Home > Simply Church > Simply Church: My Issues #3

Simply Church: My Issues #3

I have a lot of friends that give sermons regularly. They give sermons of varying length, in varying churches, to people of varying ages. One question that has been posed to me on numerous occasions goes something like this: “Can you think of a verse that says ________ or talks about issue ________ or confirms point A?” Asking about verses is fantastic, but they are not asking because they really want to read the passage, interpret it, and communicate that interpretation. They already know what they want to say and they want to back up what they say with Scripture.

I’ve heard hundreds of messages like this. I’ve heard hundreds of sermons where the preacher primarily is communicating his or her thoughts on a topic and then using Scripture to provide evidence for what he is saying. They are doing their best to preach topics that they think are the most relevant to their audience. They are teaching their own philosophy coming from their personal experience and Scripture becomes a way to try to prove that what they are saying is true.These teachers are trying to teach their audience something that will be helpful for them in their daily lives. The concern for the hearers is admirable. What they teach comes from a worldview influenced by the culture of Christianity that they have experienced. A lot of great things are said to the audience.

But, I think this is a crazy way to teach. It’s well intentioned. It probably has a lot of positive effects. I’m sure it often communicates a relatively biblical worldview. But it’s backwards. This manner of teaching involves the teacher using Scripture to teach what they think is true. The goal of the teacher, preacher, or sermoneer should be to teach Scripture, not to teach something that is backed up by Scripture. The starting point should be interpreting Scripture and a sermon should be constructed around that interpretation of Scripture, rather than starting at one’s own philosophy and including Scripture because its in church and should have some Bible verses that seem to agree. The Bible is not an author to quote to evidence a perspective, but it is the book should be the primary force shaping our perspective. The commonplace of proof-texting negatively affects this.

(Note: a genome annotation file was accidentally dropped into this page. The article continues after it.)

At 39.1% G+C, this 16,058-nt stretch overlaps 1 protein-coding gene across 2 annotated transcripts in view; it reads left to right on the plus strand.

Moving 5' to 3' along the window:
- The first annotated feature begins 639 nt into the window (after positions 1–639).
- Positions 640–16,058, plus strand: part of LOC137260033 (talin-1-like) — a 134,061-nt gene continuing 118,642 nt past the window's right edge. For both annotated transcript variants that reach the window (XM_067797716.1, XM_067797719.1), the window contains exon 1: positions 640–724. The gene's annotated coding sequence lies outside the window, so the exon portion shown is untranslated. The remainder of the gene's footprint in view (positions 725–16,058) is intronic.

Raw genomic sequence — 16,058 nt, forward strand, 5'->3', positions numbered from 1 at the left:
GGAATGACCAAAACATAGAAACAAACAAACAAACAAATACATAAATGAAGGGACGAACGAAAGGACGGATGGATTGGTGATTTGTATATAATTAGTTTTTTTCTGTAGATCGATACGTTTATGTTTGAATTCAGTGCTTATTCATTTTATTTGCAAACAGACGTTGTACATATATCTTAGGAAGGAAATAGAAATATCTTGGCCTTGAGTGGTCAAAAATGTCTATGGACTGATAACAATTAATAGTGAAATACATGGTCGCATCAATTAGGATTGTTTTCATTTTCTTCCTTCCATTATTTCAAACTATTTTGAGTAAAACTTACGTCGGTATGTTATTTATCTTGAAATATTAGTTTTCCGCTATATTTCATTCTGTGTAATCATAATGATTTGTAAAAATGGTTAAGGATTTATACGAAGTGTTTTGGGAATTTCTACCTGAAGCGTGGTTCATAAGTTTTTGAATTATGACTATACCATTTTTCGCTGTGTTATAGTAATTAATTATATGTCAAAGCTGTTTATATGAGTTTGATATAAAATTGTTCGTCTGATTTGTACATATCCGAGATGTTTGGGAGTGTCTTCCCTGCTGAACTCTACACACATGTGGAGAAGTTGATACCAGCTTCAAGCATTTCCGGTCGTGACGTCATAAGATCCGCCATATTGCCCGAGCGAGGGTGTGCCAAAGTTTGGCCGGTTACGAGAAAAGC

There’s a lot of other issues with teaching that have bothered me over the years, but the one discussed above has seemed the most prominent and the one that has done the most to undermine, manipulate, and neglect Scripture. As this complaining has been a cathartic process for me, I’m going to go ahead and mention other manners of teaching that have bothered me.

I don’t like it when people speak in absolutes about things that aren’t biblical absolutes. You’re just making assumptions dude to try to make your words sound more authoritative, dramatic, or meaningful. I don’t like it when people add to scripture or biblical stories things that the stories don’t say because they think they’re true. I’ve heard things about Joseph dying when Jesus was young, outcries before God that Scripture doesn’t talk about, etc. There is also a tendency to look at a text with the immediate goal of finding a life application without first finding what the author intended scripture to mean. The question posed to Scripture is “What do these verses mean to me?” or “What do these verses mean to the congregation?” instead of simply, “What are these verses trying to communicate?”

I think I’ve gotten most of it out. Thanks for listening.

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